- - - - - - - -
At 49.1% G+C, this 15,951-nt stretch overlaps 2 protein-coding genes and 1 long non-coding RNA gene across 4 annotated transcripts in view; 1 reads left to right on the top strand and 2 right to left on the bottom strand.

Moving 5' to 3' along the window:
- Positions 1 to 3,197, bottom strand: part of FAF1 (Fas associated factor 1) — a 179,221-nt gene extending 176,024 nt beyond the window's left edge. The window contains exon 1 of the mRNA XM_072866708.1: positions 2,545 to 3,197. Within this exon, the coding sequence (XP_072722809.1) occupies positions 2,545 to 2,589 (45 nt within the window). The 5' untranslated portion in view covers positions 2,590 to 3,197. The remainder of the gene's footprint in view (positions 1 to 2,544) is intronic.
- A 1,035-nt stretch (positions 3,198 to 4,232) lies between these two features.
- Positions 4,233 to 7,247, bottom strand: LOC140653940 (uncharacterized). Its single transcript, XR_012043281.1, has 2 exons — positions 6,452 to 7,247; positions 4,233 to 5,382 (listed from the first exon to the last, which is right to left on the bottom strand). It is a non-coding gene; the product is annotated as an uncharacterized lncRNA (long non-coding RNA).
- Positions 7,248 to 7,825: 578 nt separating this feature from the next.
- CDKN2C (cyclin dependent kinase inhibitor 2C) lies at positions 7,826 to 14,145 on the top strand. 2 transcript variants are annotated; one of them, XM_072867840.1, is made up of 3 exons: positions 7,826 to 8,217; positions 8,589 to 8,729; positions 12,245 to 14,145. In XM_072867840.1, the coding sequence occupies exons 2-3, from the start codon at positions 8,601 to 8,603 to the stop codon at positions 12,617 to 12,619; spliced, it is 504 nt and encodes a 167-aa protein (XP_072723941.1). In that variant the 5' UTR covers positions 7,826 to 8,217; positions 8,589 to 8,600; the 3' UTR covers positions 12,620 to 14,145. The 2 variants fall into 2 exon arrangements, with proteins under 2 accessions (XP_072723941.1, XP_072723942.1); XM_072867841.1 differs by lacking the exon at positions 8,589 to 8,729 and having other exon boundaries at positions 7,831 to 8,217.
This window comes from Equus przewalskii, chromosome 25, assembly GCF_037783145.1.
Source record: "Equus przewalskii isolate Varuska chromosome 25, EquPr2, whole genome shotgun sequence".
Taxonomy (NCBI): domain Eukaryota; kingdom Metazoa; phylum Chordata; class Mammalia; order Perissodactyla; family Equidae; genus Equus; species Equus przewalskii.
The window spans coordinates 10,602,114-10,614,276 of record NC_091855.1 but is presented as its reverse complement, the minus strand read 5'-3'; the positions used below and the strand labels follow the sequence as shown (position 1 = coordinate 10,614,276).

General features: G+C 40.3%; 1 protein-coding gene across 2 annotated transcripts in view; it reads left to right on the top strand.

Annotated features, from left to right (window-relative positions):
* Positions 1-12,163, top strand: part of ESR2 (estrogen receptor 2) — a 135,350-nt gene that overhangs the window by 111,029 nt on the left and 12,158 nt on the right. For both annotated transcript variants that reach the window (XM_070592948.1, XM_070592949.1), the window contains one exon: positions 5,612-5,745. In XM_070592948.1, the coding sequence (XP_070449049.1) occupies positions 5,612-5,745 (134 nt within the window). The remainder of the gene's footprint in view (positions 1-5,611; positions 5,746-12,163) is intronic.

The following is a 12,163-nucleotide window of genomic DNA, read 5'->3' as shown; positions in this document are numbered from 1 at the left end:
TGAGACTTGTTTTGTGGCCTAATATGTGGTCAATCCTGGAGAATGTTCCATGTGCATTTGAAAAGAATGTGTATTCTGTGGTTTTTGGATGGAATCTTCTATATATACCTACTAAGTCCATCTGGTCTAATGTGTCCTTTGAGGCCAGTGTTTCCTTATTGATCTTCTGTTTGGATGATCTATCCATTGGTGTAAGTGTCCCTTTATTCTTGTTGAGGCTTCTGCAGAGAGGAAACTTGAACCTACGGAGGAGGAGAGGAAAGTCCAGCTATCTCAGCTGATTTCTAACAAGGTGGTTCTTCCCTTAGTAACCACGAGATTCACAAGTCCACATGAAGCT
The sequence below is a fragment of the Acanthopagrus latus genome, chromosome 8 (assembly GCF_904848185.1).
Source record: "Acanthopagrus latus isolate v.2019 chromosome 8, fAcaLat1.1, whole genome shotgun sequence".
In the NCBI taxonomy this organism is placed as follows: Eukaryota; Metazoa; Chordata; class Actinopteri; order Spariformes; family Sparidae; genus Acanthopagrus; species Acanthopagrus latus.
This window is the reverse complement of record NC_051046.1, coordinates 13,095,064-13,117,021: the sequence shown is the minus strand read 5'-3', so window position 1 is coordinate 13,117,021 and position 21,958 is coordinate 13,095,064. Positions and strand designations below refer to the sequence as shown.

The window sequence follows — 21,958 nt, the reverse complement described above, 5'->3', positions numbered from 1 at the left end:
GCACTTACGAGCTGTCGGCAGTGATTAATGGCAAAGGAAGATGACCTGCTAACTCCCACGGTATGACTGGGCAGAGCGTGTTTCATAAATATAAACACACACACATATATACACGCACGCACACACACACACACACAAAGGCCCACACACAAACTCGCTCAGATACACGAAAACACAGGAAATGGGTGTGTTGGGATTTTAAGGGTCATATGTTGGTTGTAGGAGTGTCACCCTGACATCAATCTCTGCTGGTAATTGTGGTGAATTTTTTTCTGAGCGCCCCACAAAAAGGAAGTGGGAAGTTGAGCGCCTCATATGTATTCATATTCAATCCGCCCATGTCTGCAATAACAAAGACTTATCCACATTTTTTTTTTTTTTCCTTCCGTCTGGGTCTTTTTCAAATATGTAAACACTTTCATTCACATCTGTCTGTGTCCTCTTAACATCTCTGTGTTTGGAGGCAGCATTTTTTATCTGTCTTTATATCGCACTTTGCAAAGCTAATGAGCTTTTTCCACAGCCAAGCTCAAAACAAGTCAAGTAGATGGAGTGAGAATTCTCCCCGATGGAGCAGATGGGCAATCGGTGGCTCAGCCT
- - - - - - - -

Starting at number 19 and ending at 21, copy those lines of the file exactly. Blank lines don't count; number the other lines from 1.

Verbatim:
In the NCBI taxonomy this organism is placed as follows: Eukaryota; Metazoa; Chordata; class Actinopteri; order Spariformes; family Sparidae; genus Acanthopagrus; species Acanthopagrus latus.
This window is the reverse complement of record NC_051046.1, coordinates 13,095,064-13,117,021: the sequence shown is the minus strand read 5'-3', so window position 1 is coordinate 13,117,021 and position 21,958 is coordinate 13,095,064. Positions and strand designations below refer to the sequence as shown.

The window sequence follows — 21,958 nt, the reverse complement described above, 5'->3', positions numbered from 1 at the left end: